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Asian share markets fought to regain their footing on Tuesday as tremors from the collapse of the Turkish lira ebbed, though sentiment took a fresh knock when Chinese economic data proved softer than expected.

Retail sales, industrial output and urban investment all grew by less than forecast in July, a trifecta of disappointment that underlined the need for more policy stimulus in China.

The Shanghai blue chip index was off 0.6 per cent and weighing on MSCI’s broadest index of Asia-Pacific shares outside Japan which eased 0.2 per cent.

Japan’s Nikkei held onto its early 1.1 per cent gain, while Australian stocks added 0.8 per cent. EMini futures for the S&P 500 were still a fraction firmer, while 10-year Treasury yields held at 2.88 per cent.

Investors had been encouraged that falls on Wall Street were only minor overnight. The Dow ended Monday down 0.5 per cent, while the S&P 500 lost 0.40 per cent and the Nasdaq 0.25 per cent.

Turkey’s lira found a moment’s respite at 6.9250 per dollar after the country’s central bank said it would provide liquidity and cut reserve requirements for banks.

Yet it still lost almost 10 per cent on Monday alone and has shed more than two-fifths of its value so far in 2018.

The rot spread to the South African rand and the Argentine peso. Argentina’s central bank surprised by raising interest rates by 5 percentage points on Monday, but it was still not enough to stop the peso hitting a record low.


JPMorgan economist David Hensley argued that strains in most other emerging markets (EM) would be contained.

“Negative developments in Turkey will likely be eventually seen, along with Argentina, as isolated given their exceptional external imbalances compared to most EM countries,” he said.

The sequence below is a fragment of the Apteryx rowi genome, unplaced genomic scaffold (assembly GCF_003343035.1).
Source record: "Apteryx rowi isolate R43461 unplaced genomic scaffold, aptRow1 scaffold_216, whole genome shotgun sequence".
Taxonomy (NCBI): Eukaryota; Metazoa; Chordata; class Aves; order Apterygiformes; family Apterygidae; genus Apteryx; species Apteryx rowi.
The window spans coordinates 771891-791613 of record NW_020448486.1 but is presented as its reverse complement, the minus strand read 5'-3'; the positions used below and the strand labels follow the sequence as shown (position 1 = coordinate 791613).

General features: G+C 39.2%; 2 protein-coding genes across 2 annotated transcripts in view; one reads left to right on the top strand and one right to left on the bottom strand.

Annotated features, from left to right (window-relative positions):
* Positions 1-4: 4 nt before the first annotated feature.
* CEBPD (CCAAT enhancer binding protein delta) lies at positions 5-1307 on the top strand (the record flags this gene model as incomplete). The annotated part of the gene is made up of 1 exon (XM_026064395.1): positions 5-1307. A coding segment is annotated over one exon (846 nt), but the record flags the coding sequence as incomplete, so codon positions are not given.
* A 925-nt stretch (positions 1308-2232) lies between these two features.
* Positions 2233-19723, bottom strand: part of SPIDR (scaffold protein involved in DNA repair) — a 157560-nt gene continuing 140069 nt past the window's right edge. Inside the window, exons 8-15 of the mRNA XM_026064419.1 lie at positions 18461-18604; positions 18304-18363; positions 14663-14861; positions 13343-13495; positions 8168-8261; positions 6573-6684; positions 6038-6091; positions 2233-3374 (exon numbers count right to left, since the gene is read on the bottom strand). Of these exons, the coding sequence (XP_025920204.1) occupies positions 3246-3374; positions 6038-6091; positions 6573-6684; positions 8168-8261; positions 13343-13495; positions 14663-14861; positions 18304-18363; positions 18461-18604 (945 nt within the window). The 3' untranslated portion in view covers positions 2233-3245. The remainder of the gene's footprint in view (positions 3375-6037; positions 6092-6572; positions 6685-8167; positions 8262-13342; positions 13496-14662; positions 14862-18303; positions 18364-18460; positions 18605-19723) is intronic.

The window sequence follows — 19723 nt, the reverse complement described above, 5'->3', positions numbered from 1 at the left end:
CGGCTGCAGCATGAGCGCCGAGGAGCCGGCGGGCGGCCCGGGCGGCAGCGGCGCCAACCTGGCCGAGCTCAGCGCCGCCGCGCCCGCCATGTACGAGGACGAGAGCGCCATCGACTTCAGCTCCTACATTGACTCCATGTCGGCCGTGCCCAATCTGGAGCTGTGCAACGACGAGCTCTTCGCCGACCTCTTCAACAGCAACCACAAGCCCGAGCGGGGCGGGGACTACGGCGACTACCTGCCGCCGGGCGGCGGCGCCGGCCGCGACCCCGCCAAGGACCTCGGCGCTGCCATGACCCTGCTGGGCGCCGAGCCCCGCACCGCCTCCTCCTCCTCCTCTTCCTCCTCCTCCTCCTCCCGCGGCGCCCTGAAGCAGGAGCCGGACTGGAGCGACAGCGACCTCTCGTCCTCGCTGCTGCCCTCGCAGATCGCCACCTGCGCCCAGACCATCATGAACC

“Nonetheless, we are mindful of political risk elsewhere in the EM involving Russia as well as Brazil, Mexico, and even India.”

For now, concerns about the exposure of European banks to Turkey pushed up bond yields in Spain and Italy and hobbled the euro. The single currency was last at $1.1405, having touched its lowest since July 2017 on Monday.

It also reached one-year lows on the yen and Swiss franc, traditional safe harbours in times of stress.

The dollar steadied at 110.75 yen, having hit a six-week trough around 110.11 on Monday. Against a basket of currencies, the dollar was a shade softer at 96.314.

In commodity markets, gold looked to have lost its safe-haven halo and slid to its lowest since late January 2017. It was last down at $1,1194.20 an ounce. U.S. government data out last week showed that gold speculators had lifted their bearish bets to a record. Holdings of the largest gold-backed exchange-traded fund, New York’s SPDR Gold Trust GLD, have dropped about 10 per cent from their April peak and are at their lowest since February 2016. Oil prices rose after a report from OPEC confirmed that top exporter Saudi Arabia had cut production to avert looming oversupply.

Brent gained 26 cents to $72.87 a barrel, while U.S. crude added 28 cents to $67.48.

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